Logo IMG
HOME > PAST ISSUE > Article Detail


The Music of Math Games

Video games that provide good mathematics learning should look to the piano as a model

Keith Devlin

A Mathematical Orchestra

2013-03MacroDevlinFE.jpgClick to Enlarge ImageThe one difference between music and math is that whereas a single piano can be used to play almost any tune, a video game designed to play, say, addition of fractions, probably won’t be able to play multiplication of fractions. This means that the task facing the game designer is not to design one instrument but an entire orchestra.

Can this be done? Yes. I know this fact to be true because I spent almost five years working with talented and experienced game developers on a stealth project at a large video game company, trying to build such an orchestra. That particular project was eventually canceled, but not because we had not made progress—we had developed over 20 such “instruments”— but because the pace and cost of development did not fit the company’s entertainment-based financial model. A small number of us from that project took all that we had learned and formed our own company, starting from scratch to build our own orchestra.

In the meantime, a few other companies have produced games that follow the same general design principles we do. Some examples include the games MotionMath and MotionMath Zoom, which use the motion sensors in a smartphone or tablet to allow players to interact directly with numbers. The puzzle game Refraction was produced by a group of professors and students in the Center for Game Science at the University of Washington, and was designed as a test platform that could be altered on the fly to see what teaching methods and reward systems work best for students learning topics such as fractions and algebra. DragonBox focuses on learning algebra in a puzzle where a dragon in a box has to be isolated on one side of the screen. KickBox uses physical concepts—such as positioning lasers to get rid of obstacles for the game’s penguin mascot—to learn math concepts. The same producer, the MIND Research Institute, also developed Big Seed, a game where players have to unfold colored tiles to completely fill a space. These games all combine the elements of math learning with game play in an effective, productive fashion.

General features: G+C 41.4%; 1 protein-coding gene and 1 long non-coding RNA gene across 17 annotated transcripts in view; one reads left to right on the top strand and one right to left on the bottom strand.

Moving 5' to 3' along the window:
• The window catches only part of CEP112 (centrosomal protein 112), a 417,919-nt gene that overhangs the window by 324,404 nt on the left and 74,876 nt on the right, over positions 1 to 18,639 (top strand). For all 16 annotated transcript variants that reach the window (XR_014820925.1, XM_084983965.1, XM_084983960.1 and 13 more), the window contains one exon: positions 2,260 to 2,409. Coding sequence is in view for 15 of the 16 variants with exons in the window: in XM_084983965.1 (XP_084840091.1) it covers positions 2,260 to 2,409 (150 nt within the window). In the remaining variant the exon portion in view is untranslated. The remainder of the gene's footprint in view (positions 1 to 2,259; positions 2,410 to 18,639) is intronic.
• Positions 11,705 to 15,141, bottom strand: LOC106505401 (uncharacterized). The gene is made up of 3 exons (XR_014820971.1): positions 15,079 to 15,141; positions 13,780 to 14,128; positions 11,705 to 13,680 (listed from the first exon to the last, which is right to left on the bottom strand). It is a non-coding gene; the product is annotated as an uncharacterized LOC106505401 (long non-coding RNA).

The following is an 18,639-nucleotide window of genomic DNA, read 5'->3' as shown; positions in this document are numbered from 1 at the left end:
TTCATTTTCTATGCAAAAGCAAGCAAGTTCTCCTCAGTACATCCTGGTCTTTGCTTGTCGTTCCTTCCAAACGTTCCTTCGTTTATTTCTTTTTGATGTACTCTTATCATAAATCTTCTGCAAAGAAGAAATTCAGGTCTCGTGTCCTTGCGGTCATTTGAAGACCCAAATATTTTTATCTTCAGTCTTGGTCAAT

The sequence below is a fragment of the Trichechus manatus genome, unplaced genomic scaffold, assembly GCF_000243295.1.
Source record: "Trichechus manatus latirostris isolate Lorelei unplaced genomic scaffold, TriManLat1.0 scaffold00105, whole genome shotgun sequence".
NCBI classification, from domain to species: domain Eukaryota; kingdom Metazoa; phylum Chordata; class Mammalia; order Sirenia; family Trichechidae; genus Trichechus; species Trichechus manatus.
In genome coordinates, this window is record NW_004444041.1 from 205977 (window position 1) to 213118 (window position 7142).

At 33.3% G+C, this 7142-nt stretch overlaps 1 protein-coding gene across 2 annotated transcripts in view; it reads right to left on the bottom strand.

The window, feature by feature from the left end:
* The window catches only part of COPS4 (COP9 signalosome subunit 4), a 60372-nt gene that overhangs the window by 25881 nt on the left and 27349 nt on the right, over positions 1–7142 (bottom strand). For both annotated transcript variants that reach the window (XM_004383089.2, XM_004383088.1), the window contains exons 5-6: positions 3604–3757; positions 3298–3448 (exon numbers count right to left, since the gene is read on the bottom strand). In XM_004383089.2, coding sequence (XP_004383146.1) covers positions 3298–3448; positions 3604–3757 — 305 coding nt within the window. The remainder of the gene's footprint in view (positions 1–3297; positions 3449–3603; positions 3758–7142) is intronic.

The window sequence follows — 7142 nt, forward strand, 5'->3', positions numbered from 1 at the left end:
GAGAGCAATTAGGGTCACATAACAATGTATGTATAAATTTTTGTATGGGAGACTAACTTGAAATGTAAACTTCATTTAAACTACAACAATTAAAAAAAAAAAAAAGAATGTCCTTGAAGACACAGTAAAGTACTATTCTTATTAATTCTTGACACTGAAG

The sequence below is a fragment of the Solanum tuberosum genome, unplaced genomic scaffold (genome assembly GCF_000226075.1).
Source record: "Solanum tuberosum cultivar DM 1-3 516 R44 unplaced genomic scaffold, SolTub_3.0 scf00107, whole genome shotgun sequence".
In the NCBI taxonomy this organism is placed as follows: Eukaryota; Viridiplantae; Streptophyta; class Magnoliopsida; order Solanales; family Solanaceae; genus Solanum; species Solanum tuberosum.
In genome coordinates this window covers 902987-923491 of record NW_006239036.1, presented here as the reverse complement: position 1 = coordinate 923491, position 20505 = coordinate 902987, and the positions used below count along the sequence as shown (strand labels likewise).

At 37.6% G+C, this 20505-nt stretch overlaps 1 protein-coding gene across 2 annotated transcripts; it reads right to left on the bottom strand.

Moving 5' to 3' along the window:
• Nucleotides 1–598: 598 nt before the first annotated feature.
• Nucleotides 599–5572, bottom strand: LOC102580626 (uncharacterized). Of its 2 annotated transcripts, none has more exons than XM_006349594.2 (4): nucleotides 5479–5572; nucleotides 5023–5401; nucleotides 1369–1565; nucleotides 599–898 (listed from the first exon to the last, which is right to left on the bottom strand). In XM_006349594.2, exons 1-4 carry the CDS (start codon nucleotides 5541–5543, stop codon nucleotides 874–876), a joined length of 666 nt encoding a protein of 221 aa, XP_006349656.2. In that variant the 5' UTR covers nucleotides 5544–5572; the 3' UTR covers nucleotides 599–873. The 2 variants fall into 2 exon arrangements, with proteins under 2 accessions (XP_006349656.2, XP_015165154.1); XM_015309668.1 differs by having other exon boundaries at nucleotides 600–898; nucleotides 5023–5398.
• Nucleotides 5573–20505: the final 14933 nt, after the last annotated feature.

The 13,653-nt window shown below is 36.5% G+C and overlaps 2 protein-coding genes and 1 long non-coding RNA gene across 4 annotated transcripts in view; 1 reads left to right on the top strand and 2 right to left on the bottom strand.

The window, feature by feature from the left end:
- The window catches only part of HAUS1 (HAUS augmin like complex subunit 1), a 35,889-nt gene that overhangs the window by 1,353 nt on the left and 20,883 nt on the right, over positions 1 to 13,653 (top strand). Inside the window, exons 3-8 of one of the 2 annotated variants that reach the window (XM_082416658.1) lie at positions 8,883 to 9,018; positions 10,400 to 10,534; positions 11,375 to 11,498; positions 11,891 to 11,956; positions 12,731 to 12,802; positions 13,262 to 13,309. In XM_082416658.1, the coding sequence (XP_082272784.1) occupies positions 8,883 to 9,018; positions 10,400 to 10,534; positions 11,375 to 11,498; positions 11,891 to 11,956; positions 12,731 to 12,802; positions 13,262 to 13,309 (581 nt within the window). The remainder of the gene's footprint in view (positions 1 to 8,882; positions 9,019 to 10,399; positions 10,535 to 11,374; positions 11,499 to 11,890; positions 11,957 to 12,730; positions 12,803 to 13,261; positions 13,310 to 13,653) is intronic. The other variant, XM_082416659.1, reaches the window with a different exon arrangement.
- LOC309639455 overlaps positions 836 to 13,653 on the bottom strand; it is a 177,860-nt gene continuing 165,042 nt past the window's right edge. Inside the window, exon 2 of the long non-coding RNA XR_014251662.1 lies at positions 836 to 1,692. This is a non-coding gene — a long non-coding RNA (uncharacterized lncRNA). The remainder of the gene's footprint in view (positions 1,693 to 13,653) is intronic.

The game produced by my colleagues and me, because we were working in our spare time and were entirely self-funded until early last year, has taken us three years to get to the point of releasing. Available in early March, Wuzzit Trouble is a game where players must free the Wuzzits from the traps they’ve inadvertently wandered into inside a castle. Players must use puzzle-solving skills to gather keys that open the gearlike combination locks on the cages, while avoiding hazards. As additional rewards, players can give the Wuzzits treats and collect special items to show in a “trophy room.”

We worked with experienced game developers to design Wuzzit Trouble as a game that people will want to play purely for fun, though admittedly mentally challenging, puzzle entertainment. So it looks and plays like any other good video game you can play on a smartphone or tablet. But unlike the majority of other casual games, it is built on top of sound mathematical principles, which means that anyone who plays it will be learning and practicing good mathematical thinking—much like a person playing a musical instrument for pleasure will at the same time learn about music. Our intention is to provide, separately and at a later date, suggestions to teachers and parents for how to use the game as a basis for more formal learning. Wuzzit Trouble might look and play like a simple arithmetic game, and indeed that is the point. But looks can be deceiving. The puzzles carry star ratings, and I have yet to achieve the maximum number of stars on some of the puzzles! (I never mastered Rachmaninov on the piano either.) The game is not designed to teach. The intention is to provide an “instrument” that, in addition to being fun to play, not only provides implicit learning but may also be used as a basis for formal learning in a scholastic setting. We learned all of these design lessons from the piano.

comments powered by Disqus


Subscribe to American Scientist